Boston 2024 Olympic bid presentation, renderings (photos)

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source:  The Boston 2024 Olympic plan includes two venue clusters — a waterfront cluster and a university cluster — billed as the “most walkable Games in modern times,” bid organizers said Wednesday.

Bid officials detailed plans from the Boston 2024 presentation made to the U.S. Olympic Committee in December. Here are the documents.

“Last but not least, of course we have our historic Fenway Park, which will be the venue for baseball,” said Cheri Blauwet, a seven-time Paralympic champion wheelchair racer and co-chair of the Olympic and Paralympic movement committee.

Baseball is, of course, not in the Olympic program but could be added for the 2024 Olympics under Agenda 2020 reforms passed in December.

The mention of Fenway Park reinforces that the current plan is just that, a “plan” and not the definite application that will be submitted to the International Olympic Committee by a Sept. 15 deadline.

Boston 2024 officials said they compared their plan — to have 28 of 33 venues within a 6.25-mile radius and an average distance of 3.3 miles between venues — to every Summer Games from 1980 to 2020. The closest Games to have that kind of compact nature were Tokyo 2020 (26 venues in a 6.25-mile radius) and Seoul 1988 (an average of a 10.3 miles between venues).

The proposed dates are July 19-Aug. 4, the exact same dates as the last Summer Olympics in the U.S. — Atlanta 1996.

They stressed two factors overall — walkability and ease of transport.

The waterfront cluster would include the temporary Olympic Stadium in Widett Circle — “the heart of the city” — the athletes’ village, the use of the Boston Convention and Exhibition Center for wrestling and indoor volleyball among six sports and sailing in Boston Harbor.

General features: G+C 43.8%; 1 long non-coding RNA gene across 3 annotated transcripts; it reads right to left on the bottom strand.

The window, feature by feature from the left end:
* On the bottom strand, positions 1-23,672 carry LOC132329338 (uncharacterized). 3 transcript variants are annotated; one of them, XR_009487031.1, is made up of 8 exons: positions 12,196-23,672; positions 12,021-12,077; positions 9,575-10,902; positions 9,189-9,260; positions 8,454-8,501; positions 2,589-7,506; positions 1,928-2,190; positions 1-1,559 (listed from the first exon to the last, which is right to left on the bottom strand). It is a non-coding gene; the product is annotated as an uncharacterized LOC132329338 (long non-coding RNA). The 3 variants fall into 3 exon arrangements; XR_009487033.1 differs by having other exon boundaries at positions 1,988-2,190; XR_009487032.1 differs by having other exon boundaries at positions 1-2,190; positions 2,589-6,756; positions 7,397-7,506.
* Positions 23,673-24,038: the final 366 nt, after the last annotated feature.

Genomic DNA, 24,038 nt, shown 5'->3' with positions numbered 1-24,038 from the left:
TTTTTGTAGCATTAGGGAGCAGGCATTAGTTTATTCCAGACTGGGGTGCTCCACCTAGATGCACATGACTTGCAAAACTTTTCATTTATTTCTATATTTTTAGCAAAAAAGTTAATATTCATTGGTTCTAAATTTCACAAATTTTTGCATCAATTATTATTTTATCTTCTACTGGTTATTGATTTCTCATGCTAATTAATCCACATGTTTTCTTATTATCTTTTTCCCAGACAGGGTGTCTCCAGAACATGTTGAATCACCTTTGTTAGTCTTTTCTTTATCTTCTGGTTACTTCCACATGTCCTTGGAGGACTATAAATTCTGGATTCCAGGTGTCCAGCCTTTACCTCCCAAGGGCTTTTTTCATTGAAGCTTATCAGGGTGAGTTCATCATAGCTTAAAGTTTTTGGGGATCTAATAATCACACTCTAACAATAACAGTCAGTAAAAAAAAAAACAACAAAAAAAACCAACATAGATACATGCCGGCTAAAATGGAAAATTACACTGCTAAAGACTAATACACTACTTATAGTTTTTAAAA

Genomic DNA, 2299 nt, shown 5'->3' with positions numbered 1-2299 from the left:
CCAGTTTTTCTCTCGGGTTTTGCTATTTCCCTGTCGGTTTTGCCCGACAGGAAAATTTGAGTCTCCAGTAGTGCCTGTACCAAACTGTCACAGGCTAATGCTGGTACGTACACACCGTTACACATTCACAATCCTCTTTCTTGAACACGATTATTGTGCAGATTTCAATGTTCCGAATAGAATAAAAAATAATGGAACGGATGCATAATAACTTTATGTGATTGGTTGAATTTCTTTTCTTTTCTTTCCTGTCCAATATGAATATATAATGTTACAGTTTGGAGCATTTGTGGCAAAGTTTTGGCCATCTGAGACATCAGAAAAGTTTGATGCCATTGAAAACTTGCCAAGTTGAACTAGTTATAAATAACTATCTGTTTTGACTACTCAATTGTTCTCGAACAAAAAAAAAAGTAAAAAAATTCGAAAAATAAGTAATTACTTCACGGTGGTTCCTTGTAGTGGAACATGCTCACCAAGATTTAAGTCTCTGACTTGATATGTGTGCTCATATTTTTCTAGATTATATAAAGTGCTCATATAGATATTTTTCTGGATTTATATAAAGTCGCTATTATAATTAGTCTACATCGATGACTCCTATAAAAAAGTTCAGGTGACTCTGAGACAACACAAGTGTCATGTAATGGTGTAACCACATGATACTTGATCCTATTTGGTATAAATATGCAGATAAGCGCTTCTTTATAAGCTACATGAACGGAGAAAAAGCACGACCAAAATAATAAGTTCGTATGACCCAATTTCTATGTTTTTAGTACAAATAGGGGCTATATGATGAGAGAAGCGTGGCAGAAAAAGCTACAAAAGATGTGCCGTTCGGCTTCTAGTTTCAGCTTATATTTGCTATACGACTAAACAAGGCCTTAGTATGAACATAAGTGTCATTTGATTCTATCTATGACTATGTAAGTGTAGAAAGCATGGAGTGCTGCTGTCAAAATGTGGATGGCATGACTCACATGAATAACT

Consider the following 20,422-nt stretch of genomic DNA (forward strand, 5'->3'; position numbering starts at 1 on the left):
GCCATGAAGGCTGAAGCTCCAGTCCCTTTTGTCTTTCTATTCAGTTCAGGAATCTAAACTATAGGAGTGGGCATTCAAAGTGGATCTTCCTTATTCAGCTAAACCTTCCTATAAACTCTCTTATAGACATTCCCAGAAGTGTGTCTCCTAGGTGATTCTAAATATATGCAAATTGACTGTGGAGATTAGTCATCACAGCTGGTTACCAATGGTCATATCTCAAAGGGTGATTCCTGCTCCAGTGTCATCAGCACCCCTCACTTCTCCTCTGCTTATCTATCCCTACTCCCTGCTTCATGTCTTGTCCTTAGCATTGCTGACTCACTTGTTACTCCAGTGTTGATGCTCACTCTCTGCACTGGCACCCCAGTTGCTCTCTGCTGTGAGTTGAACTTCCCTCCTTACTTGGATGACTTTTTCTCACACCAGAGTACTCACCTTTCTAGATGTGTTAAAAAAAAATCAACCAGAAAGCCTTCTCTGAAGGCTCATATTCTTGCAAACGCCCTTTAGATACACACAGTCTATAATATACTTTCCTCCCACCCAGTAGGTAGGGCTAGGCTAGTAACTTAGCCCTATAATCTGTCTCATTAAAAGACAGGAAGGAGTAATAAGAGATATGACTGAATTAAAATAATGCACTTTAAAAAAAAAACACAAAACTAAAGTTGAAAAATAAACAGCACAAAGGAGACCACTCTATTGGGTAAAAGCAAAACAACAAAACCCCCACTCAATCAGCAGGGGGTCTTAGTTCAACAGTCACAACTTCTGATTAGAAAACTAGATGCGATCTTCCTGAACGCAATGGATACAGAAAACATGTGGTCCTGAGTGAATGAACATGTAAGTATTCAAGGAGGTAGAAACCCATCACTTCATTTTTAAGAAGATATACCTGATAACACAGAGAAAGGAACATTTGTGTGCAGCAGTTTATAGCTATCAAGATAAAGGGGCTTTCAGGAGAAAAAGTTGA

The Olympic Stadium would host track and field and Opening and Closing Ceremonies.

The university cluster would be at the intersection of Harvard, Boston University and MIT including aquatics events in temporary facilities and triathlon and open-water swimming at Magazine Beach. Harvard Stadium would be used for field hockey with tennis and fencing also at Harvard. Boston University would host badminton and handball. MIT would host archery on its front lawn.

TD Garden would host a basketball final (it didn’t specify men’s or women’s) and artistic gymnastics. Gillette Stadium would host rugby and soccer.

Golf would be at The Country Club at Brookline, the site of the famous 1999 Ryder Cup and 1913 U.S. Open won by Francis Ouimet.

Boston Common would hold beach volleyball with a nearby start line for the Olympic marathon and cycling at Charles Street.

Franklin Park would also possibly host equestrian and modern pentathlon.

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